The MotoGP paddock turned a shade of green in Japan today, as many riders, mechanics, teams and journalists completed the weary long haul journey east to be greeted with a reminder of the bright new future of Grand Prix racing.

Kawasaki added to the fervent local excitement ahead of the Gauloises Pacific Grand Prix of Motegi with the official unveiling of their Ninja ZX-RR four-stroke racer, whilst Alex Barros and the West Honda Pons team were able to bury their envy of factory four-stroke dominance this season as they took delivery of a Honda RC211V.

"I am happy to be back in MotoGP after a personal absence of six years, and we are all ready for a big challenge over the next few years," announced Kawasaki Racing Team Manager Harald Eckl, who attended the unveiling of the machine alongside rider Akira Yanagawa (pictured).

"The machine we have here this weekend is still a prototype, and we will use the next four races as a testing period, gathering information to create our definitive machine for 2003. We will have a two rider team but we have not decided which riders as yet," added Eckl, who did nothing to calm rumours that Aussie World Supersport ace Andrew Pitt has been offered one of the seats.

The traditional colouring of the Japanese manufacturers was reflected in the face of freshly crowned World Champion Valentino Rossi, who revealed he was "not in good shape" after being struck with a stomach bug. "I hope I am better tomorrow, because at the moment I have no power," added the Italian, who is looking forward to the final quarter of the season, and beyond, after clinching the 2002 title two weeks ago in Rio.

"I have had time to look back on Brazil and it is a good feeling to be World Champion. There are still four races left of the season and it should be very interesting with the new four strokes. In November I will be racing in the RAC rally, which I hope to test for before the final race in Valencia, and in January and February I hope to test the Honda Formula 1 car."

Yamaha make a further contribution to the four-stroke influx here in Japan, as Wataru Yoshikawa prepares to make his Grand Prix debut aboard the M1.

The factory also plan to introduce further M1 machines next week in Malaysia, with Gauloises Yamaha Tech 3 pair Shinya Nakano and Olivier Jacque set to test at Shah Alam on Tuesday ahead of the Sepang race next Sunday.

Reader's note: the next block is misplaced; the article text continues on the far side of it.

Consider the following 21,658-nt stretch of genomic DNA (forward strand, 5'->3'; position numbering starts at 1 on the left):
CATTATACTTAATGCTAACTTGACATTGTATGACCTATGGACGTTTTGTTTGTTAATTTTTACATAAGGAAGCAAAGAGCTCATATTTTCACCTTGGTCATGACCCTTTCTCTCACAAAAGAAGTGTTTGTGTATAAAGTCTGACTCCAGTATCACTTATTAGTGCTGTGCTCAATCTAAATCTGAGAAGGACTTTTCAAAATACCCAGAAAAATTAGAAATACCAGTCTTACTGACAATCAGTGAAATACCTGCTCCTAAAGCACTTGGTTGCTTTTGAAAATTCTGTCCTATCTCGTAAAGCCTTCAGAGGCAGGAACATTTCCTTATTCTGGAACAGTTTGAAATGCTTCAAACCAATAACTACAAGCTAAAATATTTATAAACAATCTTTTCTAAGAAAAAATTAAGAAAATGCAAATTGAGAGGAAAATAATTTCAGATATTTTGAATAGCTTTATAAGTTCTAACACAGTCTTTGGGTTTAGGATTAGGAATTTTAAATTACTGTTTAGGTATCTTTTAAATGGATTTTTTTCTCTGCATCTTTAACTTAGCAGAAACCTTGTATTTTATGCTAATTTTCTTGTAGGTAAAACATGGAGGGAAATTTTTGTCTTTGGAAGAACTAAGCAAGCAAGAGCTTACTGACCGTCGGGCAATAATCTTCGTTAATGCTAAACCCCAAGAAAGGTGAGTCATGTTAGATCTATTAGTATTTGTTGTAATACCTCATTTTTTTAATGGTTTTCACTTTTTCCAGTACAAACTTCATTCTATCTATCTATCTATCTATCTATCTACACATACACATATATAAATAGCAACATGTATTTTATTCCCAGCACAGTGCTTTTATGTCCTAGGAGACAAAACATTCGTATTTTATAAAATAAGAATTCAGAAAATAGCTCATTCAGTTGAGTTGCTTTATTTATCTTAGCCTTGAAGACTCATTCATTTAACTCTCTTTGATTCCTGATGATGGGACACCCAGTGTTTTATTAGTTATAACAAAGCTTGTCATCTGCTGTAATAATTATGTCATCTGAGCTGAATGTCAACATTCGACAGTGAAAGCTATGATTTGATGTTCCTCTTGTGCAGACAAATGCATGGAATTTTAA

Whilst Nakano accommodated the press ahead of his home race, Jacque took the chance to escape from the circuit with local hero Daijiro Kato, experiencing some traditional culture at a nearby pottery town where they were joined by 250 riders Roby Rolfo, Sebastian Porto, Toni Elias and Casey Stoner.

The riders were introduced to the finer details of Japanese pottery production and, in some cases, demonstrated artistic expertise as they were invited to make their own plates and mugs.

Honda rider Rolfo and Yamaha man Porto will battle for Japanese factory supremacy in the half-litre class on Sunday, with Porto riding high on confidence after his maiden win in the Rio rain two weeks ago. Meanwhile Aprilia, who took the manufacturers' title with third place for Franco Battaini in Brazil, look to take a step closer to individual honours with series leader Marco Melandri and challenger Fonsi Nieto.

The pair are currently separated by 45 points and the Italian would set-up a title shot in Malaysia with victory here. Meanwhile in the 125 class Manuel Poggiali is hoping for dry conditions for the first time in three races as he looks to cut down the gap to wet specialist Arnaud Vincent, who now leads the World Champion by 27 points.

 

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